The grain weight of quinoa was highly conservative compared to grain number in this study, which is in line with other studies (Mignone and Bertero, 2007; Bertero and Ruiz, 2008; Lopez, 2008; Spehar and Rocha, 2009; Gómez et al., 2011). Therefore, quinoa shows sensitivity to elevated temperatures only through an adjustment of the grain number, perhaps as an avoidance mechanism or as a strategy for tolerating this abiotic stress (Jacobsen et al., 2009). Nevertheless, significant changes were observed in quinoa grain weight by Munir (2011) and Gómez et al. (2013) in experiments evaluating sowing dates in contrasting environments (Faisalabad, Pakistan and Buenos Aires, Argentina).
The sensitivity of quinoa grain yield to temperature during flowering found in the present study (a reduction of 31.3% in Regalona and 23.5% in Accession) is consistent with previous manipulations of the source-sink ratio around this phenological stage (Mignone and Bertero, 2007; Bertero and Ruiz, 2008). Therefore, the importance of biomass accumulation during flowering is a key for grain number determination in quinoa.
Grain yield of the most sown cultivar of quinoa in southern Chile (Regalona) and a source of germplasm like Accession were highly sensitive to increased night temperature around flowering; however, this constraint had a different impact at grain filling. Thermal treatments (by approximately ≈4°C above the ambient temperature) affected biomass production and grain number only when applied during flowering in Regalona and when applied either at flowering and grain filling in Accession. In addition, grain yield was closely associated with aboveground biomass and CGR, and there was little change in the HI across treatments. Individual grain weight and grain protein content were not sensitive to either the T1 or T2 treatments.
JL proposed the experiment, carried out the measurements and analyzed the data. DC proposed the hypothesis, collaborated with JL in planning the experiment and measurement and collaborated in the writing of the manuscript.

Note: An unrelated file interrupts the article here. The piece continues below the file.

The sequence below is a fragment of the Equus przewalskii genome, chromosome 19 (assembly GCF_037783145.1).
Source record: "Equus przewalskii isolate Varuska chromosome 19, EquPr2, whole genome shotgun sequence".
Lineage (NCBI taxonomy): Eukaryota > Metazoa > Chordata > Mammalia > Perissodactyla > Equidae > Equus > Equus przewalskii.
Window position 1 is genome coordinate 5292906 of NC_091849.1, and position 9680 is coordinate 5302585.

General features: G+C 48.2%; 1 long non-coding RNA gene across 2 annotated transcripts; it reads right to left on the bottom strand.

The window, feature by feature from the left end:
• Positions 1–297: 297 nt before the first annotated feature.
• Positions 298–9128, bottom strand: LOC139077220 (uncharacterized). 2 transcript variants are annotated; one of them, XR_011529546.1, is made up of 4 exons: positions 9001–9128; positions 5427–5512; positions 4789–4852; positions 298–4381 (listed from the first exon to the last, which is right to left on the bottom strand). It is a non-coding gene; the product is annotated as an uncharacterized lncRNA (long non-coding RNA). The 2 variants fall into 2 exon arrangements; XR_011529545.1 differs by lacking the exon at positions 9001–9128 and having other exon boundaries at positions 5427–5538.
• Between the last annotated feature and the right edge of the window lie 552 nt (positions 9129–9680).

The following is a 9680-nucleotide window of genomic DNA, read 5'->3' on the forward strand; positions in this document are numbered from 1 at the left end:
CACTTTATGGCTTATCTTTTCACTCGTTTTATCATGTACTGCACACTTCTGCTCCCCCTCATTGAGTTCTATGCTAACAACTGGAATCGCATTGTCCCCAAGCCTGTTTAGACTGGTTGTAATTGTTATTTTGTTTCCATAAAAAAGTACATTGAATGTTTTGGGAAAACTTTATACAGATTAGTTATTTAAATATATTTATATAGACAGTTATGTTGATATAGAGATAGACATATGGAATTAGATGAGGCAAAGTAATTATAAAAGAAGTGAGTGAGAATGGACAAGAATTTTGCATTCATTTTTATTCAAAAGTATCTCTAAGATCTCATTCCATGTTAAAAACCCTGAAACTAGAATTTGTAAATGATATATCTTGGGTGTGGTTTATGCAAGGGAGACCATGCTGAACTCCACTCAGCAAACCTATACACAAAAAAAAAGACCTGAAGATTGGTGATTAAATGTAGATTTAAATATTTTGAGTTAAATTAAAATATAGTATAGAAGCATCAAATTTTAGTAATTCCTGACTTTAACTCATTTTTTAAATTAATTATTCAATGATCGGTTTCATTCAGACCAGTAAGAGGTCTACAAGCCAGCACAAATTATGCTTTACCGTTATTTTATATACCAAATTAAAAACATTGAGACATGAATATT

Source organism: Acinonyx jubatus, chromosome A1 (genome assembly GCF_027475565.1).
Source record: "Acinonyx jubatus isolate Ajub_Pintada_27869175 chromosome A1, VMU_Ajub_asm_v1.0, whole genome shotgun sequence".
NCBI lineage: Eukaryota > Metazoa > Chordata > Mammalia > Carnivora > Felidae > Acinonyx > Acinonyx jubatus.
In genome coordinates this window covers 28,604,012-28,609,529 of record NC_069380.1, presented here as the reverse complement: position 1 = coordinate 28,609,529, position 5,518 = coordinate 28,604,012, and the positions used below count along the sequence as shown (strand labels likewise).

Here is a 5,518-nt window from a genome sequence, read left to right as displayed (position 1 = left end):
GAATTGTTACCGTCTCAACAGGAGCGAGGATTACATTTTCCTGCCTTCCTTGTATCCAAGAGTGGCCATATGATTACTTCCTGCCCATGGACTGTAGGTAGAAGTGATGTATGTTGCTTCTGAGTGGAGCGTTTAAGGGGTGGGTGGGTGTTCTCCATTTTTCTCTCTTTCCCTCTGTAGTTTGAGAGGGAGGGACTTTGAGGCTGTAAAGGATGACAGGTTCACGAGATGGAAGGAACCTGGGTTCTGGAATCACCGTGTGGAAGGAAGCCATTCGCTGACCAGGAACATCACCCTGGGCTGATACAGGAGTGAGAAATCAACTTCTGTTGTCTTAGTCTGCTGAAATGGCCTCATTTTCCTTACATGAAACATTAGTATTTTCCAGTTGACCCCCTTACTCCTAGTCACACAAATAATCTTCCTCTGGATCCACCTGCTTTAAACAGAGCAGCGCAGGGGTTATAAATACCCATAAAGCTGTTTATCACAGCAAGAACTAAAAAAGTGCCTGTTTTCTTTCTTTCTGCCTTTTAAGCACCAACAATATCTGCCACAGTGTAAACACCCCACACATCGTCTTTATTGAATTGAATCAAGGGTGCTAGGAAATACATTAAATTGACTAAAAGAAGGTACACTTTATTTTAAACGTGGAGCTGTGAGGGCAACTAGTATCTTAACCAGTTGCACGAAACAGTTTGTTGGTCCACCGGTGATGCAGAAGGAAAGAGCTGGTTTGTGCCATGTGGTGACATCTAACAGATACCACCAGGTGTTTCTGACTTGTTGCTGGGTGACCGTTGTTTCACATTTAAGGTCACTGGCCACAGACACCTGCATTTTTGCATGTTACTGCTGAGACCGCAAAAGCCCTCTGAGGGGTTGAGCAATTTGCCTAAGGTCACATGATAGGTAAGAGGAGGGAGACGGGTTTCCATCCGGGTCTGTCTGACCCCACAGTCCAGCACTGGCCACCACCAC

The experiment and publication of this research were partially supported by Project FONDECYT 1141048 (Chilean Technical and Scientific Research Council, CONICYT) competitive grant.
Conflict of Interest Statement
The authors declare that the research was conducted in the absence of any commercial or financial relationships that could be construed as a potential conflict of interest.
We would like to acknowledge the assistance of Eusebio Miranda Chihuaicura from the experimental station of the Universidad Austral de Chile for his technical support, and Ingrid von Baer for providing the seeds. We also thank Helen Lowry and Jasna Magić for revising the English version of this manuscript.
The Supplementary Material for this article can be found online at: https://www.frontiersin.org/article/10.3389/fpls.2017.00352/full#supplementary-material
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Keywords: Chenopodium quinoa Willd, grain yield, grain number, temperature increase, climate change, protein concentration
Citation: Lesjak J and Calderini DF (2017) Increased Night Temperature Negatively Affects Grain Yield, Biomass and Grain Number in Chilean Quinoa. Front. Plant Sci. 8:352. doi: 10.3389/fpls.2017.00352
Received: 04 November 2016; Accepted: 28 February 2017;
Published: 23 March 2017.
Edited by:Marcello Mastrorilli, Consiglio per la Ricerca in Agricoltura e l’Analisi dell’Economia Agraria (CREA), Italy
Reviewed by:Sergio Saia, Consiglio per la Ricerca in Agricoltura e l’Analisi dell’Economia Agraria (CREA), Italy
Robert John French, Department of Agriculture and Food, Australia
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*Correspondence: Jurka Lesjak, firstname.lastname@example.org